Short

Slade set the trend for good, honest music videos for Christmas songs… and then Mr Blobby shat on it

A brief history of festive clips

In Iceland they read books. In Australia they go to the beach. In Britain, we celebrate the birth of Jesus Christ by betting on which shit song will sell the most copies. It’s this kind of behaviour that makes us international leaders in culture.

As a UK native I am deeply conflicted by this tradition. On the one hand, I loathe Christmas songs and all the drivel, dross and twaddle they come with. For me, hell would be soundtracked by a continuous loop of Radio 2’s Christmas programming. On the other hand, my inbuilt passion for self-sabotage means that I can’t help but enjoy the fact that we come together to celebrate not faith, family or hope for humanity, but truly tasteless music. It is one of the few things that unites us as a nation.

But we haven’t always had Noddy Holder and his exceptionally ugly elves to help us out in this cause; there was a time when we harmonised to ‘Deck the Halls’ rather than screaming “IT’S CHRISTMAS!” into our friends’ faces. So how did this crass custom come about, and is it still going strong? Let’s turn to the archangel YouTube to find out.

Merry Xmas Everybody – Slade

As Christmas heroes go, Noddy Holder is a pretty unlikely one. A gurn-faced, sideburn-toting rocker from the Black Country, he’s hardly an angel you’d stick on top of a Christmas tree – switching on the Blackpool lights would be more his thing. But the lord works in mysterious ways, and so it is Holder’s fanfare that announces the annual coming of fairy lights and credit card debt.

‘Merry Xmas Everybody’ was, in fact, the first Christmas number one in the modern sense. Released on 7 December 1973, it beat Wizard’s ‘I Wish it Could be Christmas Everyday’ to the top spot, ushering in the era of novelty pop songs vying for sales supremacy.

Slade’s Top of the Pops performance isn’t a music video as such, but it captures the carefree spirit of the song. The band play in a getup that could best be described as ‘clown-chic’ for a vaguely enthused audience of teens and children. A brave few attempt to pump their fists in time to the music (they fail). Noddy wiggles his hips in the manner of a sherry-soaked septuagenarian (he’s rubbish). Yes it’s naff, but this is honest, irony-free entertainment.

Mr Blobby – Mr Blobby

At first, artists attempted to follow Slade’s star by writing good songs and making honest videos. Sometimes they succeeded (‘Lonely This Christmas’, ‘Do They Know It’s Christmas?’), sometimes they failed (‘Mistletoe and Wine’, ‘When a Child is Born’), but either way they made an effort.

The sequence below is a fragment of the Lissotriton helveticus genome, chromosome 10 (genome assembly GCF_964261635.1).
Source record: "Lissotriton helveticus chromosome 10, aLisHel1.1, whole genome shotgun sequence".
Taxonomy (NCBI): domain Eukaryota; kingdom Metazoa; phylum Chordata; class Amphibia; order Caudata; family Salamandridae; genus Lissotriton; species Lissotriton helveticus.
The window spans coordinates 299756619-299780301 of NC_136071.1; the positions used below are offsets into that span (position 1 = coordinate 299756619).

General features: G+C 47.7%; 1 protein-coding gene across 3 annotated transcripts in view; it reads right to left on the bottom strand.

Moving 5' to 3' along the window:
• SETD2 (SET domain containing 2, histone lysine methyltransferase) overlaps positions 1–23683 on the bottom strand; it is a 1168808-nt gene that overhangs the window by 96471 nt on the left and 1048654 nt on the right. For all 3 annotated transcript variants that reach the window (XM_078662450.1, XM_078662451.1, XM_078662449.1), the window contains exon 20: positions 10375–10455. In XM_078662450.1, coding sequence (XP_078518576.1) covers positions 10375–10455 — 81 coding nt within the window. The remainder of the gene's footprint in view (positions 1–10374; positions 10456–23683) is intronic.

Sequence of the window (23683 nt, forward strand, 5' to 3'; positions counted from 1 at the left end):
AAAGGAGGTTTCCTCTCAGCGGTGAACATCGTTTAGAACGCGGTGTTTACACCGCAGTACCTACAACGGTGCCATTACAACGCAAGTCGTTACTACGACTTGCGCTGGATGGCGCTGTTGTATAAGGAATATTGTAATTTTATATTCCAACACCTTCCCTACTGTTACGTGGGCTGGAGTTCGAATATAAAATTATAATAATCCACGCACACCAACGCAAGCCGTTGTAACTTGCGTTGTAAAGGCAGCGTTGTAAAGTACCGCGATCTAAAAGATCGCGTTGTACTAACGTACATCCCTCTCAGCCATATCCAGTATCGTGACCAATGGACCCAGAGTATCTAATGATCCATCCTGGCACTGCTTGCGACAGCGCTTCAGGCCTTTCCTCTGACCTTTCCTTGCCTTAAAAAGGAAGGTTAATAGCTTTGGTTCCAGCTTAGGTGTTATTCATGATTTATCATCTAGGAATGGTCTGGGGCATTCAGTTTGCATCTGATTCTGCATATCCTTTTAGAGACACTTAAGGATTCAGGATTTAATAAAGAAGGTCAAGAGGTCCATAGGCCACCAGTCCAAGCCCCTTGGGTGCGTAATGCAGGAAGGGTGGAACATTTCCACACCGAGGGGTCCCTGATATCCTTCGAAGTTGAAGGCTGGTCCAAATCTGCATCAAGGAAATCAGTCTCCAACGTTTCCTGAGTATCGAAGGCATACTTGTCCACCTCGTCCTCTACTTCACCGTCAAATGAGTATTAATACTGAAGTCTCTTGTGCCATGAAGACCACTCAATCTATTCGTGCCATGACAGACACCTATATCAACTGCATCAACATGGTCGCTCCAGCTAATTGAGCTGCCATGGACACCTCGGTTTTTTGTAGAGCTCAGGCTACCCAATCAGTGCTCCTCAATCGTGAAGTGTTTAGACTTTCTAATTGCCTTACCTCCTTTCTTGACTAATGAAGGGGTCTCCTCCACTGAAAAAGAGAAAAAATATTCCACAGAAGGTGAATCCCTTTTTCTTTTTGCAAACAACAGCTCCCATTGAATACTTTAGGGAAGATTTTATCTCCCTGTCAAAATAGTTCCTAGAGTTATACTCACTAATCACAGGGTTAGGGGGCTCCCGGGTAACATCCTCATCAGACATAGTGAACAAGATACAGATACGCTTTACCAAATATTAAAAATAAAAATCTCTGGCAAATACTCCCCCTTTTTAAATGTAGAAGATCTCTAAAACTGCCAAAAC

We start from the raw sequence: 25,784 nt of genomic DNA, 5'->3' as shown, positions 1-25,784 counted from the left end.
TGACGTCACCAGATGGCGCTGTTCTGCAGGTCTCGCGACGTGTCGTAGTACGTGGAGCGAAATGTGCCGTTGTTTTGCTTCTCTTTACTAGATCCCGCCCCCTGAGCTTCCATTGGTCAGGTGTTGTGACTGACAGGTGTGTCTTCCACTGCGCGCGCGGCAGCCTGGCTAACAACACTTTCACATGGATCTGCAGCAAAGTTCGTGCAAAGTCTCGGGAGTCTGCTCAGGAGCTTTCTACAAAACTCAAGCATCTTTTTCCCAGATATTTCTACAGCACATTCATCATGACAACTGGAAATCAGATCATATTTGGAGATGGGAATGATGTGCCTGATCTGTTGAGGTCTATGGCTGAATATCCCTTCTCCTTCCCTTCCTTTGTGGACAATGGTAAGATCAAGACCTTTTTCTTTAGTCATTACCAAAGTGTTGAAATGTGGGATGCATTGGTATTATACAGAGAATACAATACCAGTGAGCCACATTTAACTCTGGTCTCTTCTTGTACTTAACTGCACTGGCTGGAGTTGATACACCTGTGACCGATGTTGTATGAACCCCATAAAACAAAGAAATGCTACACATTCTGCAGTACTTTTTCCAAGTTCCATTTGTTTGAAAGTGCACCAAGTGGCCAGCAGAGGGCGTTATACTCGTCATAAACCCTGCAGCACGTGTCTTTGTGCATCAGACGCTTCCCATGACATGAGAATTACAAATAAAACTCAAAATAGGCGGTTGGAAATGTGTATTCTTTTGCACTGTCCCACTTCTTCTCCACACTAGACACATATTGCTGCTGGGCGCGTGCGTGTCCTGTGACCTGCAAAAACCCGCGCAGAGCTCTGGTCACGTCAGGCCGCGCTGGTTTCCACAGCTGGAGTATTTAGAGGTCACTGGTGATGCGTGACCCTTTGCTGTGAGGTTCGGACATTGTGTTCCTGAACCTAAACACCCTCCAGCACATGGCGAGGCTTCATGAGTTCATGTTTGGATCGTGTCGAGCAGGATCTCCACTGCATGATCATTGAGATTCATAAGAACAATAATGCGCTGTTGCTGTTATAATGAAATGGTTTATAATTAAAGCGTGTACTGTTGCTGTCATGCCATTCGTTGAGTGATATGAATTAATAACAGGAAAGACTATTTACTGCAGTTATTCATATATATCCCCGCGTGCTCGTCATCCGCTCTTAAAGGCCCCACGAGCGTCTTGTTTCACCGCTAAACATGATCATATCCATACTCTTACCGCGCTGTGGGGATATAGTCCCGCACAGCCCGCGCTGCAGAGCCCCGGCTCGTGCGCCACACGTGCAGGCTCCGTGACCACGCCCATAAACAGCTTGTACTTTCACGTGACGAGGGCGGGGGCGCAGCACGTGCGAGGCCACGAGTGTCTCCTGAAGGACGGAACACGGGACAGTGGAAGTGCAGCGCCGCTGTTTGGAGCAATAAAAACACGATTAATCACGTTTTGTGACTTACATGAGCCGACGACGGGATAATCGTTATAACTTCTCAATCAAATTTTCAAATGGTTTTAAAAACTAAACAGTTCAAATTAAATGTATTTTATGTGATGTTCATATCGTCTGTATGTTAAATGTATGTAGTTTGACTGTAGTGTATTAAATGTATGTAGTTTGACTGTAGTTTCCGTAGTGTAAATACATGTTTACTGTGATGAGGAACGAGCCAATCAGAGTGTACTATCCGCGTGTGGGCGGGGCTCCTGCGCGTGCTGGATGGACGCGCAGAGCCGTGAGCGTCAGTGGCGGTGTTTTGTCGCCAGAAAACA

Then came along came Mr Blobby, and everything changed. Set to a fart-based beat, it is a song that eschews all logic; the sort of sickness that could only have come from the demented head of Noel Edmonds. It’s also – and it pains me to say this – rather brilliant.

For those that don’t know, Mr Blobby was an obese Dalek with a skin disease, who terrorised the nation circa 1992-1997. This single heralded his coming through the prophetic lyric: “your influence will spread throughout the land.”

The video begins with a rather well-realised space launch sequence, a portent of the meaningful three minutes and thirty seconds we are about to witness. Our saviour arrives not on a donkey, but in a pink convertible driven by Jeremy Clarkson (he was, lest we forget, a prick in the ’90s as well). Children then swarm Blobby, who cavorts, careens and careers. Sexual acts are performed on his being. Carole Vorderman and Garth Crookes endorse him with their presence.

I endorse him too: nice one, Mr Blobby.

Perfect – Ed Sheeran

At the time of writing, it looks like Ed Sheeran is the best bet for a 2017 Christmas number 1 by a living artist. His habitual ugliness harks back to the Christmas acts of the ’70s, but unlike Holder and Co. there is no innocence to what Sheeran does: he is a soulless song selling machine. In ‘Perfect’, we witness Sheeran on a skiing holiday with his attractive and insufferable friends. They drink beers, down shots and ski along dark slopes while wielding flares, all the action captured in crisp HD.

One of them is a pretty lady, who at first ignores poor Ed. He then plays her a song he’s written and she starts crying, but not in pain – she’s crying because she now loves Ed, and is drawn to his personality (and wallet) like a fly to a succulent turd. They dance under the moonlight in their pyjamas.

Conclusions:

The ’70s was a golden age for Christmas. Not only did fashion dictate that you dress like a prat all year round (a shit jumper was for life) but also blackouts, race riots and the fact that the Internet hadn’t been invented yet meant 25 December was a date people genuinely looked forward to. Novelty Christmas songs were an innocent affair.

However, we are now living in a Yuletide hinterland. Festive jumpers are no longer valued for their heat-trapping qualities, but instead as items of ironic projection. Families gather not for a sense of communion, but rather so they can watch television in separate rooms using Sky Multiscreen. Carole Vorderman and Jeremy Clarkson are still at large, only their faces and careers have been utterly distorted.

And yet, the fact is that Ed will probably not be number one this year. His song is too smooth, too American – a Tiffany ring rather than a plastic dog turd. When artists turn out dross like this we react by sending a totally inappropriate song to number one (‘Killing in the Name’, for example). Sheeran is – and I can’t believe I’m writing this – not crap enough to be Christmas number one. So long as that holds true, all hope for Christmas is not lost.

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